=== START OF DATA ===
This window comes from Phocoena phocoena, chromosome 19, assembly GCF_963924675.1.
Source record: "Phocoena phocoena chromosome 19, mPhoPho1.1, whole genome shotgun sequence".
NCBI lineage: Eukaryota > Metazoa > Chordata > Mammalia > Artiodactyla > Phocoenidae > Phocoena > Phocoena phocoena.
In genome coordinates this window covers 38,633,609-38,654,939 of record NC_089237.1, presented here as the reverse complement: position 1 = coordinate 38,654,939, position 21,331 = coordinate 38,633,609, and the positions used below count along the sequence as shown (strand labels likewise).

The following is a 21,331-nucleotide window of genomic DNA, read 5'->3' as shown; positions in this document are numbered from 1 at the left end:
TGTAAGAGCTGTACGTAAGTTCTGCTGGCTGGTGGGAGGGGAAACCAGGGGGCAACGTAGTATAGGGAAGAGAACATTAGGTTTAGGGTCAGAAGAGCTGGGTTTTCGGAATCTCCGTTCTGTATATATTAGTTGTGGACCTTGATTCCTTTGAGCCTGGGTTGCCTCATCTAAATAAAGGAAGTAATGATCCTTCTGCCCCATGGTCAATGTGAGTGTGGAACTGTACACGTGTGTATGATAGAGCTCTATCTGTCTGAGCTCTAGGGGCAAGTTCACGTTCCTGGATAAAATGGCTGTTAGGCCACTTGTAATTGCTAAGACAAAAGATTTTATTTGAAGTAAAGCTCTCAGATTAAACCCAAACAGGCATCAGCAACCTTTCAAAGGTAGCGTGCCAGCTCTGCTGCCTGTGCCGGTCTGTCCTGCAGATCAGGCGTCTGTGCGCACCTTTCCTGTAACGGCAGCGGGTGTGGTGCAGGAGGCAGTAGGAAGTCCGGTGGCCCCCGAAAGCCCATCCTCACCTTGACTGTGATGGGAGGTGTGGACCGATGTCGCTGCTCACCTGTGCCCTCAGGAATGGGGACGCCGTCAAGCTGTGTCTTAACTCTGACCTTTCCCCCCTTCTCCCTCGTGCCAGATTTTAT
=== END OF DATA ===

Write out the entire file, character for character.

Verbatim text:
This window comes from Phocoena phocoena, chromosome 19, assembly GCF_963924675.1.
Source record: "Phocoena phocoena chromosome 19, mPhoPho1.1, whole genome shotgun sequence".
NCBI lineage: Eukaryota > Metazoa > Chordata > Mammalia > Artiodactyla > Phocoenidae > Phocoena > Phocoena phocoena.
In genome coordinates this window covers 38,633,609-38,654,939 of record NC_089237.1, presented here as the reverse complement: position 1 = coordinate 38,654,939, position 21,331 = coordinate 38,633,609, and the positions used below count along the sequence as shown (strand labels likewise).

The following is a 21,331-nucleotide window of genomic DNA, read 5'->3' as shown; positions in this document are numbered from 1 at the left end:
TGTAAGAGCTGTACGTAAGTTCTGCTGGCTGGTGGGAGGGGAAACCAGGGGGCAACGTAGTATAGGGAAGAGAACATTAGGTTTAGGGTCAGAAGAGCTGGGTTTTCGGAATCTCCGTTCTGTATATATTAGTTGTGGACCTTGATTCCTTTGAGCCTGGGTTGCCTCATCTAAATAAAGGAAGTAATGATCCTTCTGCCCCATGGTCAATGTGAGTGTGGAACTGTACACGTGTGTATGATAGAGCTCTATCTGTCTGAGCTCTAGGGGCAAGTTCACGTTCCTGGATAAAATGGCTGTTAGGCCACTTGTAATTGCTAAGACAAAAGATTTTATTTGAAGTAAAGCTCTCAGATTAAACCCAAACAGGCATCAGCAACCTTTCAAAGGTAGCGTGCCAGCTCTGCTGCCTGTGCCGGTCTGTCCTGCAGATCAGGCGTCTGTGCGCACCTTTCCTGTAACGGCAGCGGGTGTGGTGCAGGAGGCAGTAGGAAGTCCGGTGGCCCCCGAAAGCCCATCCTCACCTTGACTGTGATGGGAGGTGTGGACCGATGTCGCTGCTCACCTGTGCCCTCAGGAATGGGGACGCCGTCAAGCTGTGTCTTAACTCTGACCTTTCCCCCCTTCTCCCTCGTGCCAGATTTTAT